Most Active Stories
- Idaho Women, Individuals Have Lowest Median Incomes In The Country
- Congress May Answer (And Complicate) An Idaho Girl's Need For Epilepsy Treatment
- How One Young Girl Could Change Idaho's Strict Marijuana Laws
- Idaho Ranchers And Feds Reach Truce On Long-Standing Battle Over Fighting Wildfires
- Why One Environmental Writer Compares Idaho’s Snake River To A Sewer
Mon March 10, 2014
University Of Idaho Researchers Find Common Chemical Changes Fetal Monkey Genes
The chemical BPA, or bisphenol A, is commonly found in plastics, soup cans, and store receipts. Scientists continue to study how the chemical affects people. New research from the University of Idaho may sound a cautionary note for humans.
Gordon Murdoch is an associate professor of physiology at the University of Idaho. He focused on fetal heart development in rhesus monkeys.
For the study, pregnant monkeys were fed fruit containing BPA. “Our question was did it affect the genes in the fetal heart?” he asked, “And to our surprise and dismay, it did.”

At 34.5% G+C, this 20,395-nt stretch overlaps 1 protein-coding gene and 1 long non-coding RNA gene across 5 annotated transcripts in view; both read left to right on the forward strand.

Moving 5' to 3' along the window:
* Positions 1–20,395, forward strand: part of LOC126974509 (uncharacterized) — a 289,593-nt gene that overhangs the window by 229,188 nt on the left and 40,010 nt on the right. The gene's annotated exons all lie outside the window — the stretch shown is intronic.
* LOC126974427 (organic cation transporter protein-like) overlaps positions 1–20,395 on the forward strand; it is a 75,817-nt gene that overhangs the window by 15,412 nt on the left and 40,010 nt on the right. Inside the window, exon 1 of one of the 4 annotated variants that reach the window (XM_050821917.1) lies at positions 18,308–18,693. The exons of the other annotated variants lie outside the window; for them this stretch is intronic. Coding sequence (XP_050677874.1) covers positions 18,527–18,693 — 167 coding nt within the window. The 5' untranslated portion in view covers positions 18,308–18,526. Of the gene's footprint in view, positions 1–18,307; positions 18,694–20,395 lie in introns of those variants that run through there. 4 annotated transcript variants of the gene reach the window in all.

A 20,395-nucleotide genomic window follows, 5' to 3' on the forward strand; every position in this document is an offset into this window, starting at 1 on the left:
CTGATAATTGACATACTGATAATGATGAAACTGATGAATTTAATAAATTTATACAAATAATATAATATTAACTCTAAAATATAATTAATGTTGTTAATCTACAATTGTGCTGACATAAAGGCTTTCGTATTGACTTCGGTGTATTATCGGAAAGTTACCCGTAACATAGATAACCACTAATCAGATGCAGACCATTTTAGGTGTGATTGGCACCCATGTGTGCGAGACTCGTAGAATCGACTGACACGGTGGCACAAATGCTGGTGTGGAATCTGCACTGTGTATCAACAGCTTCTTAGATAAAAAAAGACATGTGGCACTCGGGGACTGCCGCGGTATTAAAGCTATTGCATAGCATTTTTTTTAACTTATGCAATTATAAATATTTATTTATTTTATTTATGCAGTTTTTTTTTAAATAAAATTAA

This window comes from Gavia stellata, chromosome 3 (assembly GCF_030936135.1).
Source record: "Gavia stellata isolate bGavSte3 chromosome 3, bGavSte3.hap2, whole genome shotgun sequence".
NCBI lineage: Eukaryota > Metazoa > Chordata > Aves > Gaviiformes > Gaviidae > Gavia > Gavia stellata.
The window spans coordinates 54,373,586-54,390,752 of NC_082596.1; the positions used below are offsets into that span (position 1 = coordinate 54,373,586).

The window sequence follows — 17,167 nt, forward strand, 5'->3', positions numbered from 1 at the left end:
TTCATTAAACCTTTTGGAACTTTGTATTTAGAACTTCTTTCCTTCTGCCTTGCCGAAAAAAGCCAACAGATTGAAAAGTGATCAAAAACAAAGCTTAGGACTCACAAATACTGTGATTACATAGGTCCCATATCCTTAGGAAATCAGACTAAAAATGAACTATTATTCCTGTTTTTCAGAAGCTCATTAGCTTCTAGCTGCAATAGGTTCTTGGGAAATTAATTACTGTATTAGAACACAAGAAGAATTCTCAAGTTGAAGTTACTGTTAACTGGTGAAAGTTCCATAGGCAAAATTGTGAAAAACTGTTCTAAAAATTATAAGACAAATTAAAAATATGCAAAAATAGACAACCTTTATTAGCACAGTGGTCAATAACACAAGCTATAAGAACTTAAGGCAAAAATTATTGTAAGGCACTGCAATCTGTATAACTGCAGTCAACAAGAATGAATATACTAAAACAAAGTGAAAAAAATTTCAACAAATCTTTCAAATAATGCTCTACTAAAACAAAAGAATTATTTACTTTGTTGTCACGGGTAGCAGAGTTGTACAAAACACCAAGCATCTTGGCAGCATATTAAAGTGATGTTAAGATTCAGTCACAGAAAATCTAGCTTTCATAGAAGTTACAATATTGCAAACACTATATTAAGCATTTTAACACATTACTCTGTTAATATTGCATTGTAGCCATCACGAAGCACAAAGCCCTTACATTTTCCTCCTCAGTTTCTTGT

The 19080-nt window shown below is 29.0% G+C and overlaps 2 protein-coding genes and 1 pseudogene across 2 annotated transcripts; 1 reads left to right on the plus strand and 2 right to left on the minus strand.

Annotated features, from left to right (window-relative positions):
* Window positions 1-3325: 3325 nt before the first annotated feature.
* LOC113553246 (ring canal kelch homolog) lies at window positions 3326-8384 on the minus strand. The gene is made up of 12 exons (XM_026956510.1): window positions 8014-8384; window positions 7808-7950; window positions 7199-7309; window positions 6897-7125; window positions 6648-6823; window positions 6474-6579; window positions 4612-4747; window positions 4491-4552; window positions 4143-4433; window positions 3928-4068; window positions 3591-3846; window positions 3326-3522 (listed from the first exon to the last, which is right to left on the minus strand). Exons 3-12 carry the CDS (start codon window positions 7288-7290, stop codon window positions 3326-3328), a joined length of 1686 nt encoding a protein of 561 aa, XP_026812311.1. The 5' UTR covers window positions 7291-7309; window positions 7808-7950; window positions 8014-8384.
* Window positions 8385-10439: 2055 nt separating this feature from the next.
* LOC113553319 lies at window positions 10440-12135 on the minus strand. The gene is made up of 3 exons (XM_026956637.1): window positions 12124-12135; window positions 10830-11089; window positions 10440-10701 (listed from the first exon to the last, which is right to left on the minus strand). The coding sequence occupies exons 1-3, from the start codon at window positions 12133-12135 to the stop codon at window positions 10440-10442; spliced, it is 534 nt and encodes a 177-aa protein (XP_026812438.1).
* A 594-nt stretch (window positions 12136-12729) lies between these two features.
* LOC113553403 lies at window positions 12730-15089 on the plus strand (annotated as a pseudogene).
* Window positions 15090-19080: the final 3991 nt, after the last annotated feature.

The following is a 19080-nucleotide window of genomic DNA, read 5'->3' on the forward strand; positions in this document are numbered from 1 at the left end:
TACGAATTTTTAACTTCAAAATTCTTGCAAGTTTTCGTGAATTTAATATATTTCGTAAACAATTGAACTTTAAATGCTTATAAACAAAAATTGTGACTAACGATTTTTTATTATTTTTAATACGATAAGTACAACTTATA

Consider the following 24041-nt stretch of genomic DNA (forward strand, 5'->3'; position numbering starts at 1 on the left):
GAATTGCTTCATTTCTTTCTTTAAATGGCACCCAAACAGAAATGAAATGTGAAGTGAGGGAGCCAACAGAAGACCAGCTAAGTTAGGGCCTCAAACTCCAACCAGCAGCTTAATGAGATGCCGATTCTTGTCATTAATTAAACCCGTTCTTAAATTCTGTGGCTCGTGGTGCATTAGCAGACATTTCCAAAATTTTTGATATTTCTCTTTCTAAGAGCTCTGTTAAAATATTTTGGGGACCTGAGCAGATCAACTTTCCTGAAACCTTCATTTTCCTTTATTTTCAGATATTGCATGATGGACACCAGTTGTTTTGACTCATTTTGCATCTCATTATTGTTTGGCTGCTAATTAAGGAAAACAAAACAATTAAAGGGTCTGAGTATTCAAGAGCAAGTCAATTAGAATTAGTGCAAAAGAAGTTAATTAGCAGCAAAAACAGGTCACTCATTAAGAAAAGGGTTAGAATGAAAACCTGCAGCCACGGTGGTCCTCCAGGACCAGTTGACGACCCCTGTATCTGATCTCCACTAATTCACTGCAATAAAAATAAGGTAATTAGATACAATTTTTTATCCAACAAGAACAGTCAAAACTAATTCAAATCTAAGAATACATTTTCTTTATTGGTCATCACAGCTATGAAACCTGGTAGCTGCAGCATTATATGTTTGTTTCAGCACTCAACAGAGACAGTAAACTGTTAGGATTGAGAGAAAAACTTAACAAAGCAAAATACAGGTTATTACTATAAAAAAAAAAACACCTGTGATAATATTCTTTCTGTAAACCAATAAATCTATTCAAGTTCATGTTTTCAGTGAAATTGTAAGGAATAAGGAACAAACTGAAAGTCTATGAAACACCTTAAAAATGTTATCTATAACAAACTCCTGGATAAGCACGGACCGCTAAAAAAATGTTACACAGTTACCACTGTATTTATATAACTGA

Those genetic changes in monkey hearts could signal later heart problems in the animals.
Monkeys are not people, but the study still gave Murdoch pause. “While our study gave us cause for concern that this might result in long-term adverse effects to developing hearts in humans, that still has to be tested.”
Murdoch says he’s not only a researcher, he’s also a father. He says there are ways a family can reduce exposure to BPA. “Instead of eating canned vegetables, eat fresh or frozen vegetables. Maybe avoiding purchasing receipts, receipts are coated with BPA. That would be another way.”
Murdoch says more research still needs to be done, to see how BPA may affect the human heart.
The study was published in the journal Plos One.
Copyright 2014 Boise State Public Radio